“Your Qi is weak.” “Your Qi is stagnated.”
If you have ever been treated with Eastern medicine, you have most likely heard of these statements at least once in the past. We do not mention this on purpose nowadays, but when we first started our clinical practices, this was something that was brought up to our patients quite frequently. The reason why we started to avoid this term is because inevitably, the question that follows is “What is Qi?” Simply put, you could say Qi is energy but it is a difficult question to answer. Huang Di Nei Jing is the earliest and most important work of Eastern medicine and it includes 274 concepts just about Qi. Even among Eastern medicine doctors, the question “What is Qi?” is still a hot topic that has not been answered in full agreement. The topic of Qi is too complex to discuss with patients for such a short and limited time period.
However, there are still many other Eastern medicine doctors that use this term and it is a concept that is well known by the media so we wanted to summarize it in this blog. There are Eastern medicine doctors who interpret Qi differently from us, but we believe generally, the meaning can be understood in the same way.
What is Qi?
As mentioned earlier, 'Qi' has been used in various concepts to describe natural and life phenomena. However, pointing out the concepts one by one is not in line with our intent of writing this blog. Therefore, we will focus on how ‘Qi’ is used in Eastern medicine to describe the human life phenomenon. More specifically, let us talk about ‘Qi’ in terms of diagnosis. There are two main expressions of ‘Qi’ in Eastern medicine.
1. Qi is weak.
2. Qi is stagnated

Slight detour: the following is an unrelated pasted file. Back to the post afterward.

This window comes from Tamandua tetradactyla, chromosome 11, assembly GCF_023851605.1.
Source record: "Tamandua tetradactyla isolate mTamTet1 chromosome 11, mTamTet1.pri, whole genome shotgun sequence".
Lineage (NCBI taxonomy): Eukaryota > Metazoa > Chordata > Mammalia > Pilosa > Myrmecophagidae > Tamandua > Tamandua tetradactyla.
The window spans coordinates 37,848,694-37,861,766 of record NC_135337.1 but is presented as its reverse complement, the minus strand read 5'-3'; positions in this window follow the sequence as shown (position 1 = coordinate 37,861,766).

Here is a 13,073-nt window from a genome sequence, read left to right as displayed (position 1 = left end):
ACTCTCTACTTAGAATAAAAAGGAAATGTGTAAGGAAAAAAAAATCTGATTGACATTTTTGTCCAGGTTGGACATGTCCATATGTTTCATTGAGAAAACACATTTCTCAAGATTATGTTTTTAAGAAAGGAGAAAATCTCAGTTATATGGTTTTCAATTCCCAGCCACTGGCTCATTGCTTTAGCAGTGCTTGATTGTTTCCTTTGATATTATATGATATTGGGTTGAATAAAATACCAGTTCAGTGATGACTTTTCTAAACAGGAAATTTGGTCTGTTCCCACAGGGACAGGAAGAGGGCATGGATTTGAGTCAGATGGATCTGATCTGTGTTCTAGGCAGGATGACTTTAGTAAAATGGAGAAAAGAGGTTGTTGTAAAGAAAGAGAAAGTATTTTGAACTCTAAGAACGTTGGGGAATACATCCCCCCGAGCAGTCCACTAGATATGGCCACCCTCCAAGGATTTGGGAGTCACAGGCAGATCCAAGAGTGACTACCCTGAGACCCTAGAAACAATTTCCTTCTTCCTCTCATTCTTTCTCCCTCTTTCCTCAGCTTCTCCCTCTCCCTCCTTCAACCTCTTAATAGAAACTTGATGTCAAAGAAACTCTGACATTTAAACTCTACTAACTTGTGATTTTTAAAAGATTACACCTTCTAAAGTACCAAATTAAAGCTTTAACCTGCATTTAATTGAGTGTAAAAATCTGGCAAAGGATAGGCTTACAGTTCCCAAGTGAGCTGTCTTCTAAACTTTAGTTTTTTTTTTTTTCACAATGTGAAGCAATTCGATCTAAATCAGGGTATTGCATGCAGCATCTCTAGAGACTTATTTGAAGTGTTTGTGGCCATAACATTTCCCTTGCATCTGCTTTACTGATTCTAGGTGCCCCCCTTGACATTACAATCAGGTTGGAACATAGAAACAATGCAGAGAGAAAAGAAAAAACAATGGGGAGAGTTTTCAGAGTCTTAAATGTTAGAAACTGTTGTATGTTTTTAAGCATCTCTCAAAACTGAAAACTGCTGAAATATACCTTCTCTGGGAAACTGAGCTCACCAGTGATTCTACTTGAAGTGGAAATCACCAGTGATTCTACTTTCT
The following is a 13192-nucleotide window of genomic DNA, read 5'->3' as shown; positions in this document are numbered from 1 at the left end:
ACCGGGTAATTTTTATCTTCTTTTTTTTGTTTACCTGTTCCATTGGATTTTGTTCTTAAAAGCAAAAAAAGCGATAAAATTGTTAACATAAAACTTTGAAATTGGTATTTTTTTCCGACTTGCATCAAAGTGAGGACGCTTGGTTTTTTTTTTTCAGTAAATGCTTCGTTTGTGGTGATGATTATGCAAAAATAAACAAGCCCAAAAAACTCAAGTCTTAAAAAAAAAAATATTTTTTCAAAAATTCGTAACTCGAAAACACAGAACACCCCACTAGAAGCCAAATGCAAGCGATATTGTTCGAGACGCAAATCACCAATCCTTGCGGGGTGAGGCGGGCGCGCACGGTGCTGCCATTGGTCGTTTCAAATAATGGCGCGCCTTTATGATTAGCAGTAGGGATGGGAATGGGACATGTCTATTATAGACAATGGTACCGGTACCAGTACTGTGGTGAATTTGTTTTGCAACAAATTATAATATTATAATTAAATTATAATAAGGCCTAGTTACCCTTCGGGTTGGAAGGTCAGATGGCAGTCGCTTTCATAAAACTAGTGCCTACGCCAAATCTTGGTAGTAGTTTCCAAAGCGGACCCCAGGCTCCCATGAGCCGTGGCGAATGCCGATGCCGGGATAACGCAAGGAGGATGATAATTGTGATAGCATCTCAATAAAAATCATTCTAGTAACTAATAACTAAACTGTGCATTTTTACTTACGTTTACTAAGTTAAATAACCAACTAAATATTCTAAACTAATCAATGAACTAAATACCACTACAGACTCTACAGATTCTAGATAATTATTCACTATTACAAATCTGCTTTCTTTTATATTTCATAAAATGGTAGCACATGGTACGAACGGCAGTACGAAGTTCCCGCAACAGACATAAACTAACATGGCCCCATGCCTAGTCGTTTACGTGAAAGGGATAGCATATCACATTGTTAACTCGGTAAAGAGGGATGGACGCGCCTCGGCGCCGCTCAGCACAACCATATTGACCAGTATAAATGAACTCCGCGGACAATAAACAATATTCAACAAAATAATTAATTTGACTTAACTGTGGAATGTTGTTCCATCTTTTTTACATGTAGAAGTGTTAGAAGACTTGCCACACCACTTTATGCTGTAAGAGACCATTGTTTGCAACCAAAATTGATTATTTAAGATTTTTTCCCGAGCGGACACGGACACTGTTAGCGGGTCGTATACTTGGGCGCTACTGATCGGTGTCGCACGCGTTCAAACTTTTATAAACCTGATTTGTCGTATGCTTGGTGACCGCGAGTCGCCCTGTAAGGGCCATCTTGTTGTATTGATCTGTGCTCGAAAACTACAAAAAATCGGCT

The statement 'Qi is weak' refers to the body’s metabolism. It refers to the state of feeling weak and tired due to problems in the process of converting the food we eat and drink into energy. There is a high chance that blood pressure and pulse rate are likely to fall with body temperature also being lower. Your voice is usually weak, you sweat more, and it will become harder to breathe even from small movements. The most clinically important symptom is loss of appetite. When metabolism is slower, you generally do not feel hungry. When a patient complains of fatigue, the first question we ask is whether they feel hungry. If you are hungry despite being tired, it is often not a problem of slow metabolism and it is necessary to find another cause. When a doctor says “Your Qi is weak” after checking your symptoms, you can think of it as your metabolism has slowed down.
The representative medicine used in these cases is the famous Ginseng. The acupuncture spot most commonly used is ST36 and we can tell that treatment is going well when patients begin to feel hungry again.
The statement 'Qi is stagnated' describes how stress has caused problems in the balance of the autonomic nervous system, which consists of the sympathetic nervous system and the parasympathetic nervous system. Dry mouth, stuffy chest, pounding heartbeat, and sleep problems are symptoms you will see. There are also cases where patients experience indigestion, constipation, and sexual dysfunction. Eastern medicine treats the conditions of inflammation and edema that occur as the imbalance in the autonomic nervous system continues for a long time. The term 'Fire or Heat' is commonly used for the concept of inflammation, and the term 'dampness or phlegm' is used for edema. When you hear ‘Qi stagnation’, you do not have to panic but rather understand that you are simply stressed.
The representative medicine used in these cases are Radix Bupleuri, Rhizoma Cyperi, and the acupuncture spots most commonly used are GB34 and LR 3.